chapter  7
The social and solidarity economy sector
A bottom-up alternative?
WithJennifer Eschweiler, Lars Hulgård
Pages 23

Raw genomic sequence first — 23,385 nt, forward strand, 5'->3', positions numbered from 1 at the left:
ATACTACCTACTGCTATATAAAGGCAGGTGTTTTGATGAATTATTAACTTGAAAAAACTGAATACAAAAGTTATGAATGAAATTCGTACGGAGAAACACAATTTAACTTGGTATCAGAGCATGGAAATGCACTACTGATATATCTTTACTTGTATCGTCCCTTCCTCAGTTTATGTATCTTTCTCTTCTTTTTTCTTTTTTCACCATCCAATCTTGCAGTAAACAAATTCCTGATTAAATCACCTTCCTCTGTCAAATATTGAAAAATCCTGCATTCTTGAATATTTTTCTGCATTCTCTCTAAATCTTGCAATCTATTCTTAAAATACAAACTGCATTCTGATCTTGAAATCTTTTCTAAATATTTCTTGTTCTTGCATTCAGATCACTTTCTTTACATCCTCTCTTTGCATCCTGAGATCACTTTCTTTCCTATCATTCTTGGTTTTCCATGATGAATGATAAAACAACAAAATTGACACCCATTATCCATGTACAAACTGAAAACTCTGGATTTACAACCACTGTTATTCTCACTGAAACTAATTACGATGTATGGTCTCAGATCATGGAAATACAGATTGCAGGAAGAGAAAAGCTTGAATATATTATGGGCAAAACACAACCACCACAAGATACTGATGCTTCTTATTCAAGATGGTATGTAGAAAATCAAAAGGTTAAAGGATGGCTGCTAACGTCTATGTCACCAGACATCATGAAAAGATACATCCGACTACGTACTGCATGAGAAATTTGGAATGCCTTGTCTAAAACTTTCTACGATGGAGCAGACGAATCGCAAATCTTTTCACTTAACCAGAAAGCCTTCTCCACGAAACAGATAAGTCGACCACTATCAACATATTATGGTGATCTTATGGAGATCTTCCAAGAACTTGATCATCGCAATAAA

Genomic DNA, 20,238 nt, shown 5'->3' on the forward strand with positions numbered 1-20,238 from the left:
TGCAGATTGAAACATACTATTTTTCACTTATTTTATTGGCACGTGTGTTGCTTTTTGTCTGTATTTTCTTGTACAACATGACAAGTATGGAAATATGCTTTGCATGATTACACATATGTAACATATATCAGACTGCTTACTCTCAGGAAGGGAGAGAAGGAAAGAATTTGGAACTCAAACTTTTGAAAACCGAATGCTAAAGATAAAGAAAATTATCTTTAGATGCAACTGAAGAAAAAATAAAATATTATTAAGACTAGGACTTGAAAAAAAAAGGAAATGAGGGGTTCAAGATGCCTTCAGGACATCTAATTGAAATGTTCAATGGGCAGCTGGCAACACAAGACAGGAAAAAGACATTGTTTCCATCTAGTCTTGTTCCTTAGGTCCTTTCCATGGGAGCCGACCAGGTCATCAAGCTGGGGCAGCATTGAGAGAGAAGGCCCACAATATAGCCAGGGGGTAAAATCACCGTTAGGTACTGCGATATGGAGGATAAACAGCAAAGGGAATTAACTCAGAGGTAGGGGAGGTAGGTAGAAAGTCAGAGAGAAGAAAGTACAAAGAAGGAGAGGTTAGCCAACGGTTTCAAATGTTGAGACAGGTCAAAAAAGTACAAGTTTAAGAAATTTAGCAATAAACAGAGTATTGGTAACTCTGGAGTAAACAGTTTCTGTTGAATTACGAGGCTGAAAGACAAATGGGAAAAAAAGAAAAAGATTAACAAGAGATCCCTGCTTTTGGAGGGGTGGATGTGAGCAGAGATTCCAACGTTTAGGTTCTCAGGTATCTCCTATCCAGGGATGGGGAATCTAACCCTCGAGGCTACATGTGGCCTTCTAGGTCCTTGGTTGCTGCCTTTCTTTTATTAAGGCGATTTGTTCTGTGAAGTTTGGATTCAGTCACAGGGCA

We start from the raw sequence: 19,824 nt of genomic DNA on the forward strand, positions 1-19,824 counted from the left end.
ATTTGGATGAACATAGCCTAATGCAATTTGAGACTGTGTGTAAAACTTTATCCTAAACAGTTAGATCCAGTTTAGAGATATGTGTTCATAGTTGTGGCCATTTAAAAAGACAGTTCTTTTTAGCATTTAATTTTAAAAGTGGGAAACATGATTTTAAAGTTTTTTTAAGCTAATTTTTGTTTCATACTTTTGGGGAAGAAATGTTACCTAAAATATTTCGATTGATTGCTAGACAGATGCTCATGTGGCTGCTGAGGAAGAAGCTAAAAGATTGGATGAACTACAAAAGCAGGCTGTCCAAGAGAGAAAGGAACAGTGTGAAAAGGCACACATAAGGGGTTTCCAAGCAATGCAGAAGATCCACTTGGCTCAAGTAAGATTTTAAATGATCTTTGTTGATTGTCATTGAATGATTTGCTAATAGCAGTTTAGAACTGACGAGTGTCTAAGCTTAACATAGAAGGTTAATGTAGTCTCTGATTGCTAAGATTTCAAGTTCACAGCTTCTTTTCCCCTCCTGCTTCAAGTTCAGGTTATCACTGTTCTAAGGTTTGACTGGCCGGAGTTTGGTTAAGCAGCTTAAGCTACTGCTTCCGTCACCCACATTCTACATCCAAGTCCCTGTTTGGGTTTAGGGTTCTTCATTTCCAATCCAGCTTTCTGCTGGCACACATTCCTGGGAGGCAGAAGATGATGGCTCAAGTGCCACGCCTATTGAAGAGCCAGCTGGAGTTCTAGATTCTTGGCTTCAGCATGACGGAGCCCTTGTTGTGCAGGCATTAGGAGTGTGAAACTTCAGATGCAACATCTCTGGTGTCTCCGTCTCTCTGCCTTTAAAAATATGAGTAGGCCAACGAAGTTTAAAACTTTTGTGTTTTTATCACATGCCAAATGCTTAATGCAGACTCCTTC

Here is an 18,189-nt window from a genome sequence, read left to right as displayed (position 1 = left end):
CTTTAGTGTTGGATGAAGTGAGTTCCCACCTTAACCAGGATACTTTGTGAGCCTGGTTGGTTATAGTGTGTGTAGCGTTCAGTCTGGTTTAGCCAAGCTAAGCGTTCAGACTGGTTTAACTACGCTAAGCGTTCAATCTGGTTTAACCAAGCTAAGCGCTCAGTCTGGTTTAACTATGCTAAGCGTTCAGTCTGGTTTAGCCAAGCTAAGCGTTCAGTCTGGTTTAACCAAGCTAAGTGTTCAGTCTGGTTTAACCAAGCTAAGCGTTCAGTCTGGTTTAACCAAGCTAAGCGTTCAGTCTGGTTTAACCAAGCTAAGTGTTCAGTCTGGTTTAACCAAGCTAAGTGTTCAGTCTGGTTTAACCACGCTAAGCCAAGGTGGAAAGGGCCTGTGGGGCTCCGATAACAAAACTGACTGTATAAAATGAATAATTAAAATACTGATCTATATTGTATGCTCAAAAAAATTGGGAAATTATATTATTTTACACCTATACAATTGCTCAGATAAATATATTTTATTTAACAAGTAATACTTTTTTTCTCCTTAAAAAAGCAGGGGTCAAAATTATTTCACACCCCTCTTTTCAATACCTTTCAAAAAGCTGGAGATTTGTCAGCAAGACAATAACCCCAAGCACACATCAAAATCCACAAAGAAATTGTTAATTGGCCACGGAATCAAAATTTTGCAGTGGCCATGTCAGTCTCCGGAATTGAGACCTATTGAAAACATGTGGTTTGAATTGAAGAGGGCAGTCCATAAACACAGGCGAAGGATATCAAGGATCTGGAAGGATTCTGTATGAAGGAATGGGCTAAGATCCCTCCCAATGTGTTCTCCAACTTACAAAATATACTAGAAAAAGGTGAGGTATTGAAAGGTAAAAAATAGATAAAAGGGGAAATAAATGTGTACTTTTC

This chapter gives an overview of recent conceptual and empirical work on solidarity economy (SE), which has been attracting increasing interest since the 2008 economic crisis. The focus of this sector on collective governance and on the social and economic inclusion of vulnerable members of society through a mix of reciprocity, redistribution, and market mechanisms makes it an alternative model of economic production and consumption. Solidarity in this case constitutes a ‘constructed solidarity’ based on voluntary participation in formalised and informal collective action. The challenge is to conceptualise a phenomenon that has a multitude of practical expressions, a strong dependence on institutional contexts, and is mostly locally based. Nevertheless, the solidarity economy offers a powerful counter-discourse and promising local alternatives to the subordination of citizen activity under the market logic in a globalised world, provided that new relationships between citizen-based initiatives and organisations, the state, and the economy are allowed to emerge.